As adults, we are much more likely to receive criticism than appreciation. Our boss, our spouse, and the others in our lives expect much from us. When we fail to live up to their expectations, they criticize, but when we go beyond the call, or better yet do something delightfully unexpected, we are likely to get an "ummm..." response at best.

Appreciation, whether verbal or as physical shiny gold stars, is perhaps the greatest gift we can give to those around us. In the timeless How to Win Friends and Influence People, Dale Carnegie lists "Give Honest and Sincere Appreciation," as one of his fundamental principles.

When was the last time you offered sincere appreciation or a gold star? Perhaps it was recently. In a few offices, gold stars have become a common, if sometimes insincere, practice. Some on-line communities provide gold stars - or green stars or butterflies - for members to award each other. However, most of the time most of us fail to express our appreciation to those people who make our lives better in small, or large, ways.

Consider these ways to express appreciation:

1. Give someone a shiny gold star. It's only tacky or childish if your action is insincere.

2. Send a note of appreciation. Again, if it's sincere, it's always gracious and never inappropriate.

3. Speak your appreciation directly. Say "I appreciate what you did."

4. Say "Thank You" as often as you can.

5. Express appreciation for the person as well as the deed. "I appreciate YOU. Thank You for being my friend - or co-worker, or..."

Give somebody a gold star - Today.

Monday, February 2, 2009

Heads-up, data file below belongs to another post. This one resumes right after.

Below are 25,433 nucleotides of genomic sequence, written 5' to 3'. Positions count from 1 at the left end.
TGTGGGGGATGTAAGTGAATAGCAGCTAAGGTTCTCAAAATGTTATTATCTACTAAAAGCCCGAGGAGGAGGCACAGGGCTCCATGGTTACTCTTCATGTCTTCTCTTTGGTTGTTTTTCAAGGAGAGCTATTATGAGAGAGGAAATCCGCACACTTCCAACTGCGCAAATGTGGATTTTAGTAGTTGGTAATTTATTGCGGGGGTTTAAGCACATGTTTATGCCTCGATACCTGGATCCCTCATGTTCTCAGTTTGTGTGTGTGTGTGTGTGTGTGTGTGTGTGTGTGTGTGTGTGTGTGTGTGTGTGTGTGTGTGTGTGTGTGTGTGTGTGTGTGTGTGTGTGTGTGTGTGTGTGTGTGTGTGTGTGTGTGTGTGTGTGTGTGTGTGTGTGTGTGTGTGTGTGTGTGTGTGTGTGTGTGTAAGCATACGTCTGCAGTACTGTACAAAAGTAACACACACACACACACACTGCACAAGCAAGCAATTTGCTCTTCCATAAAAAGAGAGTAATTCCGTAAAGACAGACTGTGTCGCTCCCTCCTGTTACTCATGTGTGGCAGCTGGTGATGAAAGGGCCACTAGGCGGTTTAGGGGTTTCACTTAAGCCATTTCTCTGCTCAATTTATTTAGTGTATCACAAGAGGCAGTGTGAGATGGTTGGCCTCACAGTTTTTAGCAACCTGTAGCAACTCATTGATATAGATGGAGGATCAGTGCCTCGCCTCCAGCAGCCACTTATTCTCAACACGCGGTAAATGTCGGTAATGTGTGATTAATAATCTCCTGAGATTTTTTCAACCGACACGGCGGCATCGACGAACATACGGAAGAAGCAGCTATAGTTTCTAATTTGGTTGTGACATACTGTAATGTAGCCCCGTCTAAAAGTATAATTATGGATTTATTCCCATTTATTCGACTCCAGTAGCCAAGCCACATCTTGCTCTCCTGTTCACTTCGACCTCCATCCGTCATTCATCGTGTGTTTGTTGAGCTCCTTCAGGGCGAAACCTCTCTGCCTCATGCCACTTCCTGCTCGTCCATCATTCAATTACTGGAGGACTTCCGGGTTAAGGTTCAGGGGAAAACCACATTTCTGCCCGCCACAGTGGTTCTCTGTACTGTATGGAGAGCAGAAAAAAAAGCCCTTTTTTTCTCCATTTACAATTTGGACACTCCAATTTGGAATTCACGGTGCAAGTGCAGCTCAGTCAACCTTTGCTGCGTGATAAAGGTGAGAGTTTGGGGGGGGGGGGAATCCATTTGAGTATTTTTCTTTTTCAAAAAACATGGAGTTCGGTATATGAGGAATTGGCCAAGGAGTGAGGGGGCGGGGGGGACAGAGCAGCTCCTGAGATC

How To Stop Worrying By Using the Qigong Release Exercise

How To Stop Worrying By Using the Qigong Release Exercise
- Jonathan Lockwood Huie

Spirit is always ready to lighten our burdens. Our only job is to ask respectfully. Here is a ceremony for releasing your troubles back to the Universe.

Choose a quiet place, and stand comfortably with feet spread slightly apart. Take a deep breath, and exhale with a resonant mmmm... sound. Bend slightly at the waist and reach down with both hands - with hands facing each other and about 6 inches apart. Choose something that is very important to you and that you don't think you could stand to lose - such as your house, your favorite sport, your pet, your relationship with a loved one, your hearing, your eyesight, your life. Visualize your important something between your hands.

Rise slowly and bring your hands to your heart - still 6 inches apart, and still holding your treasure. Feel intense love and gratitude for every joyful instant that you have spent with your important something. Now slowly raise your hands above your head, spread your hands apart, and RELEASE your treasure back to the Universe. It never belonged to you anyway - it was just on short term loan from Spirit.

Choose another important something and release it. For everything important in your life, pick it up, love it, nurture it, give thanks for it, and then release it.

Do the same exercise for each person that you have ever loved, and that has passed from this life. Hold them, love them, give thanks for them, and then release them back to the Universe.

Now, release your burdens - your fears, regrets, guilts, shames, embarrassments, angers. One by one, pick up each memory or fear that troubles you, hold it close, and release it to the Universe. Release each incident from your past that still bothers you. Release each fear - your fears about your health, your family, your job, and every other fear.

Breathe deeply, and give thanks.

What To Do When Your Whole World Is Falling Apart? 6 Support Ideas To Stop Anxiety and Give You Back Your Life